Alternative car fuels catching on | NevadaAppeal.com

Alternative car fuels catching on

Amanda Fehd
Nevada Appeal News Service

While politicians in Washington, D.C., argued over whether to drill for oil in the Arctic National Wildlife Refuge this fall, Mitch Neary of South Shore, Calif., made a small change in a different direction.

Neary bought a 2006 Chevy Silverado truck a few months ago, along with a conversion kit to allow it to run on pure vegetable oil.

“My little truck, it won’t make a big difference in greenhouse gases, but if everyone did it, there would be an impact,” Neary said. His truck will be polluting 85 percent less now, he said.

Diesel engines are more fuel efficient, but regular diesel still spits out sulfur, the cause of acid rain. That sparked California to ban the sale of diesel cars, a ban which will be phased out in 2007. But vegetable oil does not have any sulfur in it.

Auto emissions are also thought to be a huge contributor to Lake Tahoe’s declining clarity. Millions of dollars go to subsidize public transportation here, with public agencies studying closely how to get people out of their cars.

But Neary knew he wouldn’t be riding public transportation anytime soon. As a general contractor, he relies on his truck to haul supplies and get him to work on snowy days.

“My truck was the biggest polluter in my life,” he said.

Now he jokes his truck is a vegetarian. But he says his choice shows that the trend toward alternative fuels is not just for “Volkswagen-schoolbus-driving hippies.”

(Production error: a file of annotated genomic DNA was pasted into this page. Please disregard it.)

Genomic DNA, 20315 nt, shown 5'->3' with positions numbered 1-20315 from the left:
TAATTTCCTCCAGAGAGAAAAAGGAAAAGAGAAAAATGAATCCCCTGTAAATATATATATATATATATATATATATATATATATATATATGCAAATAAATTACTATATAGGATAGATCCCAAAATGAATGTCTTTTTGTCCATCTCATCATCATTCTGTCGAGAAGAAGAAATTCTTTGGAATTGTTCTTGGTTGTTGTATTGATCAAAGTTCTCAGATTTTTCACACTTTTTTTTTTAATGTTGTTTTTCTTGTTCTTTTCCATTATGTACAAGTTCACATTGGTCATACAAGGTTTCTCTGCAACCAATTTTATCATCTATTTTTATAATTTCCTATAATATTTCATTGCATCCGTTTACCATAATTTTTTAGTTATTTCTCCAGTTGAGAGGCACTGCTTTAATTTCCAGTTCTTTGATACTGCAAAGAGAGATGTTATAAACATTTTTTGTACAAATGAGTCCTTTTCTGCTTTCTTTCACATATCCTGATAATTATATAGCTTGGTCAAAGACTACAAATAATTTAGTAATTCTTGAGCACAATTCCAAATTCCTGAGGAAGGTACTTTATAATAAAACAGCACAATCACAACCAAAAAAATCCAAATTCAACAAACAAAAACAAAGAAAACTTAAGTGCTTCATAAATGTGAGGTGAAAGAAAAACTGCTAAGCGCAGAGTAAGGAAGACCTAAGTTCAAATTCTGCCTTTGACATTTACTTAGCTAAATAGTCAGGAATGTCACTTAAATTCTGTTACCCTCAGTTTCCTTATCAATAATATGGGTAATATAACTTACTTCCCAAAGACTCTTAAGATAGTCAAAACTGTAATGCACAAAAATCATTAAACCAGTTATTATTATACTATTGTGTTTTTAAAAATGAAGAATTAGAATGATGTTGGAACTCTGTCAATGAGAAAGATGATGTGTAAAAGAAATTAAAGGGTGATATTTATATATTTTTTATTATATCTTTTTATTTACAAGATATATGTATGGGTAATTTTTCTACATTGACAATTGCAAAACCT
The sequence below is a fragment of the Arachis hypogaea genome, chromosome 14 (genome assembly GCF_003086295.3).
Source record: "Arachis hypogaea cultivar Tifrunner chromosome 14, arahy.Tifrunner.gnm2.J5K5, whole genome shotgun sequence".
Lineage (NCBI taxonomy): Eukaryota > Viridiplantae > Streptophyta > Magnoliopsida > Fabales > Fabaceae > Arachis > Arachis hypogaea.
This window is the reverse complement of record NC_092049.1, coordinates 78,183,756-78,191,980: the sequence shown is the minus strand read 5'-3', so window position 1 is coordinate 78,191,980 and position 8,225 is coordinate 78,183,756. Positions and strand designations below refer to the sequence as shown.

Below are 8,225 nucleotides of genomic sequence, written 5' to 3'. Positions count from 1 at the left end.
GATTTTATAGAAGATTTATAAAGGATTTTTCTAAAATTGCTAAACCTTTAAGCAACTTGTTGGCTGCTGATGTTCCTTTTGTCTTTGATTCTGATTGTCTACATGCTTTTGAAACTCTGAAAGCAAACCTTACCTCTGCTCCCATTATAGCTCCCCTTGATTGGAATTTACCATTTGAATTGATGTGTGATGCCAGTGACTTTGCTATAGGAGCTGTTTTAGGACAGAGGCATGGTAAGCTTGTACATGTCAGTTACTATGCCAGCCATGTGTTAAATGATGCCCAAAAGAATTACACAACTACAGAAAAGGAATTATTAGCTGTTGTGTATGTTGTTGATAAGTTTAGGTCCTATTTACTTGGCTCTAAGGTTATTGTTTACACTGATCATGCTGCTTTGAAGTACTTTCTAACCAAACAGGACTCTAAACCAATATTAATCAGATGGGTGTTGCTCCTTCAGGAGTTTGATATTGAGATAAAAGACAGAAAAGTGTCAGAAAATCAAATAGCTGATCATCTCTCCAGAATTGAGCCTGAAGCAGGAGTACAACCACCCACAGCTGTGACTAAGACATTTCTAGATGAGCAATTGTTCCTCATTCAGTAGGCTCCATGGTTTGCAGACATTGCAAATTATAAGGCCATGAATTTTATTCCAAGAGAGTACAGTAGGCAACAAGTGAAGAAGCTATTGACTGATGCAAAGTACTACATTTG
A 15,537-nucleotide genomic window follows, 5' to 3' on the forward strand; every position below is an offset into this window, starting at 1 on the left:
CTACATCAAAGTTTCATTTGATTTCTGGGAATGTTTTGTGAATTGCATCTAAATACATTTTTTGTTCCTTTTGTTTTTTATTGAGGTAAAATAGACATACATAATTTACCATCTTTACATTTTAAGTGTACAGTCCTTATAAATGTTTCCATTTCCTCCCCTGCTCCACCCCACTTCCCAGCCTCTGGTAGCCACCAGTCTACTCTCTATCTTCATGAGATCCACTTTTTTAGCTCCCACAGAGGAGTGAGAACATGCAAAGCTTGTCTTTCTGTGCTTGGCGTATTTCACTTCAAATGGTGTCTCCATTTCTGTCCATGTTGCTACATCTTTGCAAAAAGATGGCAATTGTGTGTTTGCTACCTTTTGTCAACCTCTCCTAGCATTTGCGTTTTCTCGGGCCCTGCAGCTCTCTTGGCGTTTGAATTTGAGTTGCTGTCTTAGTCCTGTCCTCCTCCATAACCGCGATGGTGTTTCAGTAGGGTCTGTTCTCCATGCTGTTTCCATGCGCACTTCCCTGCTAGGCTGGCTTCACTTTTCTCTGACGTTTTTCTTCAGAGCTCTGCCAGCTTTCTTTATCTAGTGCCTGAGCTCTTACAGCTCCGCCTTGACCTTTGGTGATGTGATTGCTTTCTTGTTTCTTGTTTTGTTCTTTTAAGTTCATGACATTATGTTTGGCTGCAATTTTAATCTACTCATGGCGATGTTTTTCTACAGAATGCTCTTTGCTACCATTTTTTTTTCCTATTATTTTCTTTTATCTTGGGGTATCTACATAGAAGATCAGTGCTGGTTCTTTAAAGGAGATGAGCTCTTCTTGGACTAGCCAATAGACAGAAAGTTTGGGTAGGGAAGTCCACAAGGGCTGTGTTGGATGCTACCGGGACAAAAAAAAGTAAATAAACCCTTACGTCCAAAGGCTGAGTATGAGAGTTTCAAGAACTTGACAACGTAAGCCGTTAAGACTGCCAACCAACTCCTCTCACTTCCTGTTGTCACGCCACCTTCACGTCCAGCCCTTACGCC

He is not alone.

The biodiesel industry has grown more than 50-fold in the last six years, according to the National Biodiesel Board.

Northstar-at-Tahoe hosts the only biodiesel-pumping station in Tahoe and uses it’s own french fry oil to power its grooming machines.

And country singer Willie Nelson made New York Times headlines Friday for starting his own biodiesel brand, called BioWillie, citing a loathing for dependence on foreign oil, and hope for the future of the family farmer.

If every car ran on soybean oil, farmers might actually make a profit some day, Neary said.

Nelson sells his namesake fuel at 13 gas stations and truck stops in four states, the Times reported, and it fuels the buses and trucks for Nelson’s tours.

Straight vegetable oil is a close cousin to biodiesel, which is vegetable oil processed with lye and ethanol. While you can pump biodiesel into any diesel engine, vegetable oil requires a heating kit.

Web sites and businesses are popping up throughout the country to help people convert their diesel vehicles to be vegetarian. Greasel.com, Greasecar.com and Grassolean.com are a few. “Sliding Home,” a book by Ray Nolan, explores all aspects of converting a vehicle to vegetable oil, including emissions comparisons and a list of car brands that run on diesel.

Neary’s Chevy consumes 100 percent vegetable oil recycled from South Shore sushi restaurants, which normally pay $60 a month to dispose of their used fryer oil. He’s burned 140 gallons of it, saving $500.

“This is grass-roots recycling at its best. You are taking something that would go into the landfill and you are using it,” Neary said.

In a year, he estimates he’ll save enough in gas money to pay off the $2,400 he spent on the conversion kit.